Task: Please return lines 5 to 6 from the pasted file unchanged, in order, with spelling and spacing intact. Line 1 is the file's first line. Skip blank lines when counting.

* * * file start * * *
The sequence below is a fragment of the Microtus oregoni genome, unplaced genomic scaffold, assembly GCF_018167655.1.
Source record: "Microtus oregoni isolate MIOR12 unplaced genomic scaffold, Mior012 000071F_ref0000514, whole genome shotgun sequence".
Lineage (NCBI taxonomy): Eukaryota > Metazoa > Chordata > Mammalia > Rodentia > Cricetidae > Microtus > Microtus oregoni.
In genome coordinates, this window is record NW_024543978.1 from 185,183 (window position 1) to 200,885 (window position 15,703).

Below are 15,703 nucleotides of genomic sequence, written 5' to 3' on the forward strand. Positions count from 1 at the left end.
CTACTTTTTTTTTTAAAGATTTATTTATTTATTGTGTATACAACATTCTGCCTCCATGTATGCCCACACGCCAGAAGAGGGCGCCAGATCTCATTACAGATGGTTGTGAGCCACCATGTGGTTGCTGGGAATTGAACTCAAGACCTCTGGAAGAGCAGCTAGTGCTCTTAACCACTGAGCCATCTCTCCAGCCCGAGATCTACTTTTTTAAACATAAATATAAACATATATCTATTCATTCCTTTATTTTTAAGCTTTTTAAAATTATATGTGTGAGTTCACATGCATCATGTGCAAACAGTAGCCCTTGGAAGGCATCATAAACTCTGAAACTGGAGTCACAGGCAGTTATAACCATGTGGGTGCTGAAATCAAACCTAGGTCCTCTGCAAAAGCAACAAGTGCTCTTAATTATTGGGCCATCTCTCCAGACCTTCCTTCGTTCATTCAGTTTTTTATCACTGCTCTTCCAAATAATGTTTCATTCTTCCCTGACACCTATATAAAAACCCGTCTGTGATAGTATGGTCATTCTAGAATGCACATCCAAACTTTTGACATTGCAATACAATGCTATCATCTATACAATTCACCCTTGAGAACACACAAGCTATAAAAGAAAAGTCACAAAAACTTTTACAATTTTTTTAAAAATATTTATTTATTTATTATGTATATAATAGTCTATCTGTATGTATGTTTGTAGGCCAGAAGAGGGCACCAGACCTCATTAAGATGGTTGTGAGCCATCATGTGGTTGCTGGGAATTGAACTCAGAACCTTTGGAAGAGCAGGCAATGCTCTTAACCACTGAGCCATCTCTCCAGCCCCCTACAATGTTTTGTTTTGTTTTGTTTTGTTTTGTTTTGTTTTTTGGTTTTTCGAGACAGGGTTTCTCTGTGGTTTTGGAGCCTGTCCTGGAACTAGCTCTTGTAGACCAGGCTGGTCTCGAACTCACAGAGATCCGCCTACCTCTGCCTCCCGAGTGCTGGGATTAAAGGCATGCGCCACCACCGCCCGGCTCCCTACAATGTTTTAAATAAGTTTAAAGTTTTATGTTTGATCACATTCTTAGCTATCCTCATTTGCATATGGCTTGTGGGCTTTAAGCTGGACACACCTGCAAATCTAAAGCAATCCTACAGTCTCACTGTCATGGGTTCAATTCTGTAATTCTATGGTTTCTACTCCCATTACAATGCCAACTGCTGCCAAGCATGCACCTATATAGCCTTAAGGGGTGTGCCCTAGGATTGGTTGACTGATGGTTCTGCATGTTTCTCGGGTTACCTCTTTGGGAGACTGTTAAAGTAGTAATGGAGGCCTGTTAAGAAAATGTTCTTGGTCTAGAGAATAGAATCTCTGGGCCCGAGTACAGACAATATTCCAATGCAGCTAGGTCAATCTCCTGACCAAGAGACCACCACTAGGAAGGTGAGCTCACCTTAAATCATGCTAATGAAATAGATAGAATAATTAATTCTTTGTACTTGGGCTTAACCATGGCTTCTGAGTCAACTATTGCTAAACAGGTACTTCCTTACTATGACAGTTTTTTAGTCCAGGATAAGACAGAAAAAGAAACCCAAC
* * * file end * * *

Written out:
Below are 15,703 nucleotides of genomic sequence, written 5' to 3' on the forward strand. Positions count from 1 at the left end.
CTACTTTTTTTTTTAAAGATTTATTTATTTATTGTGTATACAACATTCTGCCTCCATGTATGCCCACACGCCAGAAGAGGGCGCCAGATCTCATTACAGATGGTTGTGAGCCACCATGTGGTTGCTGGGAATTGAACTCAAGACCTCTGGAAGAGCAGCTAGTGCTCTTAACCACTGAGCCATCTCTCCAGCCCGAGATCTACTTTTTTAAACATAAATATAAACATATATCTATTCATTCCTTTATTTTTAAGCTTTTTAAAATTATATGTGTGAGTTCACATGCATCATGTGCAAACAGTAGCCCTTGGAAGGCATCATAAACTCTGAAACTGGAGTCACAGGCAGTTATAACCATGTGGGTGCTGAAATCAAACCTAGGTCCTCTGCAAAAGCAACAAGTGCTCTTAATTATTGGGCCATCTCTCCAGACCTTCCTTCGTTCATTCAGTTTTTTATCACTGCTCTTCCAAATAATGTTTCATTCTTCCCTGACACCTATATAAAAACCCGTCTGTGATAGTATGGTCATTCTAGAATGCACATCCAAACTTTTGACATTGCAATACAATGCTATCATCTATACAATTCACCCTTGAGAACACACAAGCTATAAAAGAAAAGTCACAAAAACTTTTACAATTTTTTTAAAAATATTTATTTATTTATTATGTATATAATAGTCTATCTGTATGTATGTTTGTAGGCCAGAAGAGGGCACCAGACCTCATTAAGATGGTTGTGAGCCATCATGTGGTTGCTGGGAATTGAACTCAGAACCTTTGGAAGAGCAGGCAATGCTCTTAACCACTGAGCCATCTCTCCAGCCCCCTACAATGTTTTGTTTTGTTTTGTTTTGTTTTGTTTTGTTTTTTGGTTTTTCGAGACAGGGTTTCTCTGTGGTTTTGGAGCCTGTCCTGGAACTAGCTCTTGTAGACCAGGCTGGTCTCGAACTCACAGAGATCCGCCTACCTCTGCCTCCCGAGTGCTGGGATTAAAGGCATGCGCCACCACCGCCCGGCTCCCTACAATGTTTTAAATAAGTTTAAAGTTTTATGTTTGATCACATTCTTAGCTATCCTCATTTGCATATGGCTTGTGGGCTTTAAGCTGGACACACCTGCAAATCTAAAGCAATCCTACAGTCTCACTGTCATGGGTTCAATTCTGTAATTCTATGGTTTCTACTCCCATTACAATGCCAACTGCTGCCAAGCATGCACCTATATAGCCTTAAGGGGTGTGCCCTAGGATTGGTTGACTGATGGTTCTGCATGTTTCTCGGGTTACCTCTTTGGGAGACTGTTAAAGTAGTAATGGAGGCCTGTTAAGAAAATGTTCTTGGTCTAGAGAATAGAATCTCTGGGCCCGAGTACAGACAATATTCCAATGCAGCTAGGTCAATCTCCTGACCAAGAGACCACCACTAGGAAGGTGAGCTCACCTTAAATCATGCTAATGAAATAGATAGAATAATTAATTCTTTGTACTTGGGCTTAACCATGGCTTCTGAGTCAACTATTGCTAAACAGGTACTTCCTTACTATGACAGTTTTTTAGTCCAGGATAAGACAGAAAAAGAAACCCAAC